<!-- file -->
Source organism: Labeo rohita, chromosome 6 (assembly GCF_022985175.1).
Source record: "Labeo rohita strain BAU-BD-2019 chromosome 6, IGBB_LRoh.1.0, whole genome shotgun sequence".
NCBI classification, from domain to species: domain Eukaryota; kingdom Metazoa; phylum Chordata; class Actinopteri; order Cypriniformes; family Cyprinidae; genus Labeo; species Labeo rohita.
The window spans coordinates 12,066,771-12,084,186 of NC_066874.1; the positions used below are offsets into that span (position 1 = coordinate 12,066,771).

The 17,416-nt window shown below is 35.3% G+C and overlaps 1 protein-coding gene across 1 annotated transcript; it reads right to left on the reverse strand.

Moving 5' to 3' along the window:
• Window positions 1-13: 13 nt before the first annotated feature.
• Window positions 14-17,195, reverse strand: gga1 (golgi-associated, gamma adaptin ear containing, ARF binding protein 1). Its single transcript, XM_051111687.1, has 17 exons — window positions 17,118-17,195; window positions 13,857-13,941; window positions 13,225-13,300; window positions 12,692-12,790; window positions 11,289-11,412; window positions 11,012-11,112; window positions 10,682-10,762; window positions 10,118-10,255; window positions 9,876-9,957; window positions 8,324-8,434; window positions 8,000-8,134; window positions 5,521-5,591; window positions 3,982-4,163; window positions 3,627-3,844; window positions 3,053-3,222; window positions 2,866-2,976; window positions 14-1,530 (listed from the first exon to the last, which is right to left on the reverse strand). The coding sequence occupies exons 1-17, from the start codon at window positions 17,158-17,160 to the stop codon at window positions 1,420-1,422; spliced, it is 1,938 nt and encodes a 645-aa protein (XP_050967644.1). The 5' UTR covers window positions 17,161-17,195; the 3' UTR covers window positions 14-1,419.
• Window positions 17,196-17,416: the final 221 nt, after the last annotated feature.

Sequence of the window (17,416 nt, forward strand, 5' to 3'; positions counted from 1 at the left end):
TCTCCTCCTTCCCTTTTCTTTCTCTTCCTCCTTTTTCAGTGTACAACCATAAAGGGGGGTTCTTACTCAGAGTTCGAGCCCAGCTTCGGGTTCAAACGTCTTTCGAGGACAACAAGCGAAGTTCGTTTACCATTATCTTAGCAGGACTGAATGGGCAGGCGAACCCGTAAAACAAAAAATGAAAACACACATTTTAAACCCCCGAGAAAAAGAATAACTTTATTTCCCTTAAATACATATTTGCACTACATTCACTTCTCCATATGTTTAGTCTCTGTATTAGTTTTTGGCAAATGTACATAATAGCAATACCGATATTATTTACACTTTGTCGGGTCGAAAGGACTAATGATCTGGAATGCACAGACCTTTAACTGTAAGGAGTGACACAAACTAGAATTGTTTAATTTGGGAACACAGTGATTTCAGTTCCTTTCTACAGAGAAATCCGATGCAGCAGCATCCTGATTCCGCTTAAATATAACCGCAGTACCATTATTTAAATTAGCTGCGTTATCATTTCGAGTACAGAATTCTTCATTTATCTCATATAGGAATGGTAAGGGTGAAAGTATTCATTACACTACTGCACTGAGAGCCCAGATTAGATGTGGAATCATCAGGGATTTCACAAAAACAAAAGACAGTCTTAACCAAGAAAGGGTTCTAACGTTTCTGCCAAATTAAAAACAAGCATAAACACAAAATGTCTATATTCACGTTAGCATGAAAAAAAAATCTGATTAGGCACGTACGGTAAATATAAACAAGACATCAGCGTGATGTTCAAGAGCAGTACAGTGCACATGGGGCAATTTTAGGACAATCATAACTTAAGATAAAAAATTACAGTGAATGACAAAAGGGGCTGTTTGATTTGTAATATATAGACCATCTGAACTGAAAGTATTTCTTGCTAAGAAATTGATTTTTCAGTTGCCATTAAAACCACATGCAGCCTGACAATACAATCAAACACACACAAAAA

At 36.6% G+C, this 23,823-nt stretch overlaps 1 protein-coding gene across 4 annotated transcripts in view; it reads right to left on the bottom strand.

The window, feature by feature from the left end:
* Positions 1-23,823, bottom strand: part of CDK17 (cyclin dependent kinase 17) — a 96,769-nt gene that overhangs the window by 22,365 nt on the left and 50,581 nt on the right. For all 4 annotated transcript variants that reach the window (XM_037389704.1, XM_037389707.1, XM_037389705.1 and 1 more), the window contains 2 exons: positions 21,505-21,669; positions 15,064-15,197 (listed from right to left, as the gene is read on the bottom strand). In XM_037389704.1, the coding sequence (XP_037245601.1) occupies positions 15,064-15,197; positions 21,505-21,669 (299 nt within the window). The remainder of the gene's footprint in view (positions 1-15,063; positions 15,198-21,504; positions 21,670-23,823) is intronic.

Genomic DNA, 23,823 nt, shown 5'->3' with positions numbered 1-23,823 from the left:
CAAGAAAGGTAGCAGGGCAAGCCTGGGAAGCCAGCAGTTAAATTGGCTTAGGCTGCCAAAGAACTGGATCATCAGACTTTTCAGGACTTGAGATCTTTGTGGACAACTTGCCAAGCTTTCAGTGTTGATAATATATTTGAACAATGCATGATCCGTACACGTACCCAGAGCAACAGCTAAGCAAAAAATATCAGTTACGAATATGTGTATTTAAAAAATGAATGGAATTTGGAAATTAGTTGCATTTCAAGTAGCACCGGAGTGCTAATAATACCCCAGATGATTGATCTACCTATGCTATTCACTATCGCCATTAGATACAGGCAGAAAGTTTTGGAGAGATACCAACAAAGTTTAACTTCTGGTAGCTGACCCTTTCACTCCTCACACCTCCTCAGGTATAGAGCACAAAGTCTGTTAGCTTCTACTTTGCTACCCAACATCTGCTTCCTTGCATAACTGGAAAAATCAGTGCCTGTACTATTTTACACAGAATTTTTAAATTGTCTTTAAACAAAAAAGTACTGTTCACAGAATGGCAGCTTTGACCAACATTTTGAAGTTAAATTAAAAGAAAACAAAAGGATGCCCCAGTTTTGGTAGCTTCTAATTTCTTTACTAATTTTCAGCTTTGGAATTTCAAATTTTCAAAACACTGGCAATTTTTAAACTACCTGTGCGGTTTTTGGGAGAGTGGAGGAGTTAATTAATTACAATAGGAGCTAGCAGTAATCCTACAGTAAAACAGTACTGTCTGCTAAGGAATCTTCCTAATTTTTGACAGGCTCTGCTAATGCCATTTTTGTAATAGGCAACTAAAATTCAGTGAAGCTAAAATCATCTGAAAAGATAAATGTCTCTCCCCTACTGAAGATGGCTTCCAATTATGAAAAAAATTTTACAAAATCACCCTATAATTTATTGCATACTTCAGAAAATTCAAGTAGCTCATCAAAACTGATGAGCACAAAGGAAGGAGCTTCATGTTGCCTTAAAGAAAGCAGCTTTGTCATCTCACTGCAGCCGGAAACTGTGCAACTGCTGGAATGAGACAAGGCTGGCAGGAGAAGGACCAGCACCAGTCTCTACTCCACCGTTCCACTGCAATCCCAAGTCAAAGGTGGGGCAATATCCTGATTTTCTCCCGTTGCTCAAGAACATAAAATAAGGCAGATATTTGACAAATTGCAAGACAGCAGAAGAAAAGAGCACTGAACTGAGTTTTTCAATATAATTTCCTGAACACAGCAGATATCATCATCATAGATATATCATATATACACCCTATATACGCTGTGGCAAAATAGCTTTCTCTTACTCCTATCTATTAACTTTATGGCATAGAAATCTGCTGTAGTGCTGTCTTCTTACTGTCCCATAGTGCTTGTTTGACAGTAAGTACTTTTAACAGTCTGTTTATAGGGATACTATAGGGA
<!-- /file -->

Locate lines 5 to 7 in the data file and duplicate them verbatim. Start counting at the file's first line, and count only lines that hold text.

The 17,416-nt window shown below is 35.3% G+C and overlaps 1 protein-coding gene across 1 annotated transcript; it reads right to left on the reverse strand.

Moving 5' to 3' along the window:
• Window positions 1-13: 13 nt before the first annotated feature.